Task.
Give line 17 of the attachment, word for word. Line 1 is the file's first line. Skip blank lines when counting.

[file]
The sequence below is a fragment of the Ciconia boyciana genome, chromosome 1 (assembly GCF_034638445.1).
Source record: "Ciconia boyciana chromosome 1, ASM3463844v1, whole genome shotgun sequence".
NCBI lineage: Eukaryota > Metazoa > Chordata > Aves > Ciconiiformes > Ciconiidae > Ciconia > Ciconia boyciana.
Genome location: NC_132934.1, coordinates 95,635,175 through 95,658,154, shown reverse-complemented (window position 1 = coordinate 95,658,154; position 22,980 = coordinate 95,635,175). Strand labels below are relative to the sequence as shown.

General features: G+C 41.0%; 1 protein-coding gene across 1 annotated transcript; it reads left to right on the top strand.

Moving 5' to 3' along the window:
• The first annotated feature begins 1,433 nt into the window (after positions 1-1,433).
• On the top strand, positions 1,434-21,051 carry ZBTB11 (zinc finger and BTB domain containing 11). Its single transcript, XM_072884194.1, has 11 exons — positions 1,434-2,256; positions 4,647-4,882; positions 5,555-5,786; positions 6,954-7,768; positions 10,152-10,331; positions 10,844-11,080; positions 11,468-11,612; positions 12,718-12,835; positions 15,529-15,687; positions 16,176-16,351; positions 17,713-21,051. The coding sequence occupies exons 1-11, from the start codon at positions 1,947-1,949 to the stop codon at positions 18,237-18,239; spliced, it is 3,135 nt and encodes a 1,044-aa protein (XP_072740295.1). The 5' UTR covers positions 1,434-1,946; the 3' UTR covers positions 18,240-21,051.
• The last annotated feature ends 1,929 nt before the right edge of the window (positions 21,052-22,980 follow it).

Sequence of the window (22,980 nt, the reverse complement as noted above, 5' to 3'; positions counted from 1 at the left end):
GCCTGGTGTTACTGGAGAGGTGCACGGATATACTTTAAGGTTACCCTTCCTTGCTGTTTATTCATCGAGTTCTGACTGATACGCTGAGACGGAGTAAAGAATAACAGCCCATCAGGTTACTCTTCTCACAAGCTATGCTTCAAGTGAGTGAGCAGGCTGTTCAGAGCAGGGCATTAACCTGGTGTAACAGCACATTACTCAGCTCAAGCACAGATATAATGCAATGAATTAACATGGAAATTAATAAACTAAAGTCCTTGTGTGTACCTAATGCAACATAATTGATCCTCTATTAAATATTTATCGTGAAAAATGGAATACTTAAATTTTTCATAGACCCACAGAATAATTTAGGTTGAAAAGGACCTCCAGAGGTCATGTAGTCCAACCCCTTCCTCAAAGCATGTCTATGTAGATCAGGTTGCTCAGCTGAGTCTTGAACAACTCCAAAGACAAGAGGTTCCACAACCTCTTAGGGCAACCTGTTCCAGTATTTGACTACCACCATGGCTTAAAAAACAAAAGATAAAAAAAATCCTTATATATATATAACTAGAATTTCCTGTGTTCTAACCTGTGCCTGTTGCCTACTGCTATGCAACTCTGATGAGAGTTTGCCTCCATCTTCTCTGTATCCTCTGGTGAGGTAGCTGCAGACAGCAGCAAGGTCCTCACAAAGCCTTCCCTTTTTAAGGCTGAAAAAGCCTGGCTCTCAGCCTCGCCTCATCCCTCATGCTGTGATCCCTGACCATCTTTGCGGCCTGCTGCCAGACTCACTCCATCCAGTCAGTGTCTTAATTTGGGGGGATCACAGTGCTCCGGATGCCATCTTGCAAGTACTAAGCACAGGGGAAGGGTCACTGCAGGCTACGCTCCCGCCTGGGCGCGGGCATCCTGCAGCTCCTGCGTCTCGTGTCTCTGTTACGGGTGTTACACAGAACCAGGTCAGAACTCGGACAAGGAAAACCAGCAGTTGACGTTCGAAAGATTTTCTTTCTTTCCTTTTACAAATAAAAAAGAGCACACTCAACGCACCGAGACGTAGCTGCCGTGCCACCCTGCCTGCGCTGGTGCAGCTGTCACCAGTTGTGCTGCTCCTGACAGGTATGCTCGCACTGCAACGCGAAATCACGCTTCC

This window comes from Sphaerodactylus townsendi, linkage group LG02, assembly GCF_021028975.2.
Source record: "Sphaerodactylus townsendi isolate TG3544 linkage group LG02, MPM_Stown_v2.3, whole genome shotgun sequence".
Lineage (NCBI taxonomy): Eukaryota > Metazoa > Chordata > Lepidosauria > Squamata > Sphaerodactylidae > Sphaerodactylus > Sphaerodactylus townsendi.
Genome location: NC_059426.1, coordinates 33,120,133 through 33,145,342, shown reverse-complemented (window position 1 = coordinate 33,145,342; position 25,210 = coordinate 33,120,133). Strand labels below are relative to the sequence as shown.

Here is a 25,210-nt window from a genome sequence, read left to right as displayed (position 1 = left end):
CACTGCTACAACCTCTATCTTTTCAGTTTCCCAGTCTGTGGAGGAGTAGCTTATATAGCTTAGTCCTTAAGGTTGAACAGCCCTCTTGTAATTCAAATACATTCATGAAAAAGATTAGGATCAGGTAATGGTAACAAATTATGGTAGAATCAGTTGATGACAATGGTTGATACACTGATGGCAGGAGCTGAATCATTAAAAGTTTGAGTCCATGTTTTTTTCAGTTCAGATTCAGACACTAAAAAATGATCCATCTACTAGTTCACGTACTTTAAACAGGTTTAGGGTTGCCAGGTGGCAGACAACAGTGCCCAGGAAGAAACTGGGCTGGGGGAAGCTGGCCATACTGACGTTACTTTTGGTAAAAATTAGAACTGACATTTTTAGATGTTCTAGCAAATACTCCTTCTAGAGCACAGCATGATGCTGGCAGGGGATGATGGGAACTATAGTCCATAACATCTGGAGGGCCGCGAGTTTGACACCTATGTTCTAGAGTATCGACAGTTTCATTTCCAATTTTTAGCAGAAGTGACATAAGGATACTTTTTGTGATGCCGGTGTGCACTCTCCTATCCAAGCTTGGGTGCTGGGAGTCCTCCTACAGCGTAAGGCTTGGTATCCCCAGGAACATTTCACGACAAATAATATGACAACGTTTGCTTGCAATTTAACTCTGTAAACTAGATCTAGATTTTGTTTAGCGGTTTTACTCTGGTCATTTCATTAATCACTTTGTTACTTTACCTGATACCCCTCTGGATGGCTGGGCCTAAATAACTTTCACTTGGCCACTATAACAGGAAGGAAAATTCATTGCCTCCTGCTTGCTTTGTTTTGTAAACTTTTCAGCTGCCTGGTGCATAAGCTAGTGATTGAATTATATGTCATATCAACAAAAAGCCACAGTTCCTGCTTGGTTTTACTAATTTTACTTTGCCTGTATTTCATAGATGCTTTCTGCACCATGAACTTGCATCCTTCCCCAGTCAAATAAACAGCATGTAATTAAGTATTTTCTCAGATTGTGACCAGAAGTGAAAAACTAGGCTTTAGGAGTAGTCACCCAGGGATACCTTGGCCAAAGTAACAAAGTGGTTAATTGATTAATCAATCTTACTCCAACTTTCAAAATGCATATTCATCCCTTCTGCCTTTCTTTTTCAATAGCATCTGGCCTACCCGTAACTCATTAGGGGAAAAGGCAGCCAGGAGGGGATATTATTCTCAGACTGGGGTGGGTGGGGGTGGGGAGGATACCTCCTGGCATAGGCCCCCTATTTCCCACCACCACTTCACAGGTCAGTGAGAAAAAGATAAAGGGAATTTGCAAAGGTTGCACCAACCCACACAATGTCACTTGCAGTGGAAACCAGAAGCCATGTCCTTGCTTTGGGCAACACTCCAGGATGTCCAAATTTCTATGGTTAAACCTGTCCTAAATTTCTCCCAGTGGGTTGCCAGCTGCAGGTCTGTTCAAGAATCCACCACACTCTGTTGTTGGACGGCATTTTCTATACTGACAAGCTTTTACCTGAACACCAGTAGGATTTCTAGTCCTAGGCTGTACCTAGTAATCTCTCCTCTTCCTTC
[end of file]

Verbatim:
CACTGCTACAACCTCTATCTTTTCAGTTTCCCAGTCTGTGGAGGAGTAGCTTATATAGCTTAGTCCTTAAGGTTGAACAGCCCTCTTGTAATTCAAATACATTCATGAAAAAGATTAGGATCAGGTAATGGTAACAAATTATGGTAGAATCAGTTGATGACAATGGTTGATACACTGATGGCAGGAGCTGAATCATTAAAAGTTTGAGTCCATGTTTTTTTCAGTTCAGATTCAGACACTAAAAAATGATCCATCTACTAGTTCACGTACTTTAAACAGGTTTAGGGTTGCCAGGTGGCAGACAACAGTGCCCAGGAAGAAACTGGGCTGGGGGAAGCTGGCCATACTGACGTTACTTTTGGTAAAAATTAGAACTGACATTTTTAGATGTTCTAGCAAATACTCCTTCTAGAGCACAGCATGATGCTGGCAGGGGATGATGGGAACTATAGTCCATAACATCTGGAGGGCCGCGAGTTTGACACCTATGTTCTAGAGTATCGACAGTTTCATTTCCAATTTTTAGCAGAAGTGACATAAGGATACTTTTTGTGATGCCGGTGTGCACTCTCCTATCCAAGCTTGGGTGCTGGGAGTCCTCCTACAGCGTAAGGCTTGGTATCCCCAGGAACATTTCACGACAAATAATATGACAACGTTTGCTTGCAATTTAACTCTGTAAACTAGATCTAGATTTTGTTTAGCGGTTTTACTCTGGTCATTTCATTAATCACTTTGTTACTTTACCTGATACCCCTCTGGATGGCTGGGCCTAAATAACTTTCACTTGGCCACTATAACAGGAAGGAAAATTCATTGCCTCCTGCTTGCTTTGTTTTGTAAACTTTTCAGCTGCCTGGTGCATAAGCTAGTGATTGAATTATATGTCATATCAACAAAAAGCCACAGTTCCTGCTTGGTTTTACTAATTTTACTTTGCCTGTATTTCATAGATGCTTTCTGCACCATGAACTTGCATCCTTCCCCAGTCAAATAAACAGCATGTAATTAAGTATTTTCTCAGATTGTGACCAGAAGTGAAAAACTAGGCTTTAGGAGTAGTCACCCAGGGATACCTTGGCCAAAGTAACAAAGTGGTTAATTGATTAATCAATCTTACTCCAACTTTCAAAATGCATATTCATCCCTTCTGCCTTTCTTTTTCAATAGCATCTGGCCTACCCGTAACTCATTAGGGGAAAAGGCAGCCAGGAGGGGATATTATTCTCAGACTGGGGTGGGTGGGGGTGGGGAGGATACCTCCTGGCATAGGCCCCCTATTTCCCACCACCACTTCACAGGTCAGTGAGAAAAAGATAAAGGGAATTTGCAAAGGTTGCACCAACCCACACAATGTCACTTGCAGTGGAAACCAGAAGCCATGTCCTTGCTTTGGGCAACACTCCAGGATGTCCAAATTTCTATGGTTAAACCTGTCCTAAATTTCTCCCAGTGGGTTGCCAGCTGCAGGTCTGTTCAAGAATCCACCACACTCTGTTGTTGGACGGCATTTTCTATACTGACAAGCTTTTACCTGAACACCAGTAGGATTTCTAGTCCTAGGCTGTACCTAGTAATCTCTCCTCTTCCTTC